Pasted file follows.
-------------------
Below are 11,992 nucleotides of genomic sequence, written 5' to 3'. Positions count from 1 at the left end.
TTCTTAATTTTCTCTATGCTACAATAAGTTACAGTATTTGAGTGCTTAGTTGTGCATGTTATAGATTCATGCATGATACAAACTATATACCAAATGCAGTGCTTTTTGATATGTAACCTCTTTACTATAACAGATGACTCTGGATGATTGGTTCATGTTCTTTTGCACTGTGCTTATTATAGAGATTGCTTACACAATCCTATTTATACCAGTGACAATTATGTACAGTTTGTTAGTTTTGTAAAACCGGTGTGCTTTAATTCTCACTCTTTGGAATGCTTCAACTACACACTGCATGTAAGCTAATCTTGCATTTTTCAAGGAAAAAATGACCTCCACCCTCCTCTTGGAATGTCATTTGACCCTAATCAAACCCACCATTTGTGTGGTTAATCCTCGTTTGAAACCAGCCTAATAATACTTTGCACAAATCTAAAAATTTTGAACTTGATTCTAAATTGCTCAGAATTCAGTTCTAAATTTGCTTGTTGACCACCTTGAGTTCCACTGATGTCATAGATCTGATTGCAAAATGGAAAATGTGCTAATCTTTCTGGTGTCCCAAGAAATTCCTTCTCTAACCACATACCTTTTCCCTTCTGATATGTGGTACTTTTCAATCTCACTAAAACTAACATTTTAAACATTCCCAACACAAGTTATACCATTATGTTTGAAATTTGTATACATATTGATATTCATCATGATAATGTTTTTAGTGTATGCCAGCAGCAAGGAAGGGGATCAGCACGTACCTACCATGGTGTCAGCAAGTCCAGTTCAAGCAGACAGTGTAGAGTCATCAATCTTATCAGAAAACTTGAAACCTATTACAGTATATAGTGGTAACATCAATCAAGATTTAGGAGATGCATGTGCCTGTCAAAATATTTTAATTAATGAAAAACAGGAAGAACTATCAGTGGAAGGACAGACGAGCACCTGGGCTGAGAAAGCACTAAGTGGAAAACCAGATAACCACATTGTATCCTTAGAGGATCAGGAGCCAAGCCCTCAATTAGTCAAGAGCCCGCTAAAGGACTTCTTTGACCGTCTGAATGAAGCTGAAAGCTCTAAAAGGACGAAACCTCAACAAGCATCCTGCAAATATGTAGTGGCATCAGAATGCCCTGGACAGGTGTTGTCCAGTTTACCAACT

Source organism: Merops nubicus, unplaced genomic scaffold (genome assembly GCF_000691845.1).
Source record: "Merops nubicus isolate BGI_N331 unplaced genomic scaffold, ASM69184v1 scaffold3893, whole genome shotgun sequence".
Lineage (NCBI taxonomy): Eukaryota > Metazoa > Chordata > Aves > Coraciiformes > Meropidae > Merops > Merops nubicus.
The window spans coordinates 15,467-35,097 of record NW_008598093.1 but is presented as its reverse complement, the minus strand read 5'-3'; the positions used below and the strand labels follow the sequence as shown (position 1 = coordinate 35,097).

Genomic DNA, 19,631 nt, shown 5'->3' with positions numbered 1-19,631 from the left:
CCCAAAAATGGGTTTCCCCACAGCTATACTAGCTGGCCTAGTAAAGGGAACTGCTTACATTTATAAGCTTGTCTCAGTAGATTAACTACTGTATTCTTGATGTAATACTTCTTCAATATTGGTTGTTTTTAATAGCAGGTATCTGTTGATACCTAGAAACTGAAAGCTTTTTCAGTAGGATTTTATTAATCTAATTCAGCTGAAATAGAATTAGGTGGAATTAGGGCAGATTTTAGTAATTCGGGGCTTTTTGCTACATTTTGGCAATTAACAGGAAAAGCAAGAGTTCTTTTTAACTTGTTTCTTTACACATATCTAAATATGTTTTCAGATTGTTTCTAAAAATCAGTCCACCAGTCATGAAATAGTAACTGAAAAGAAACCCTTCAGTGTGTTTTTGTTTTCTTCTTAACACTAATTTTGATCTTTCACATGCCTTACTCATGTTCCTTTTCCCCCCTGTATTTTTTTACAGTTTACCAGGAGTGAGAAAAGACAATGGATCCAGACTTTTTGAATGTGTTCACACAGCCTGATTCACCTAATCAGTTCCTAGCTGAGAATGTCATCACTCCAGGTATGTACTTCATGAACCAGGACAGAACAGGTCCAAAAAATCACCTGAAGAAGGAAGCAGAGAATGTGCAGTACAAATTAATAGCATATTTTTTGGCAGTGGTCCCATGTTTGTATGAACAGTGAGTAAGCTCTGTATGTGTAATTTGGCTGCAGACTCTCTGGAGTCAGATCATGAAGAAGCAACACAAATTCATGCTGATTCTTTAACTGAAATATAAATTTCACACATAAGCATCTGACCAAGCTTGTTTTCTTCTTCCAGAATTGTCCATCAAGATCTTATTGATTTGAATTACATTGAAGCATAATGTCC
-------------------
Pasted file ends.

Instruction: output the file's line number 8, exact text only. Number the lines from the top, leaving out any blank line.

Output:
CCCAAAAATGGGTTTCCCCACAGCTATACTAGCTGGCCTAGTAAAGGGAACTGCTTACATTTATAAGCTTGTCTCAGTAGATTAACTACTGTATTCTTGATGTAATACTTCTTCAATATTGGTTGTTTTTAATAGCAGGTATCTGTTGATACCTAGAAACTGAAAGCTTTTTCAGTAGGATTTTATTAATCTAATTCAGCTGAAATAGAATTAGGTGGAATTAGGGCAGATTTTAGTAATTCGGGGCTTTTTGCTACATTTTGGCAATTAACAGGAAAAGCAAGAGTTCTTTTTAACTTGTTTCTTTACACATATCTAAATATGTTTTCAGATTGTTTCTAAAAATCAGTCCACCAGTCATGAAATAGTAACTGAAAAGAAACCCTTCAGTGTGTTTTTGTTTTCTTCTTAACACTAATTTTGATCTTTCACATGCCTTACTCATGTTCCTTTTCCCCCCTGTATTTTTTTACAGTTTACCAGGAGTGAGAAAAGACAATGGATCCAGACTTTTTGAATGTGTTCACACAGCCTGATTCACCTAATCAGTTCCTAGCTGAGAATGTCATCACTCCAGGTATGTACTTCATGAACCAGGACAGAACAGGTCCAAAAAATCACCTGAAGAAGGAAGCAGAGAATGTGCAGTACAAATTAATAGCATATTTTTTGGCAGTGGTCCCATGTTTGTATGAACAGTGAGTAAGCTCTGTATGTGTAATTTGGCTGCAGACTCTCTGGAGTCAGATCATGAAGAAGCAACACAAATTCATGCTGATTCTTTAACTGAAATATAAATTTCACACATAAGCATCTGACCAAGCTTGTTTTCTTCTTCCAGAATTGTCCATCAAGATCTTATTGATTTGAATTACATTGAAGCATAATGTCC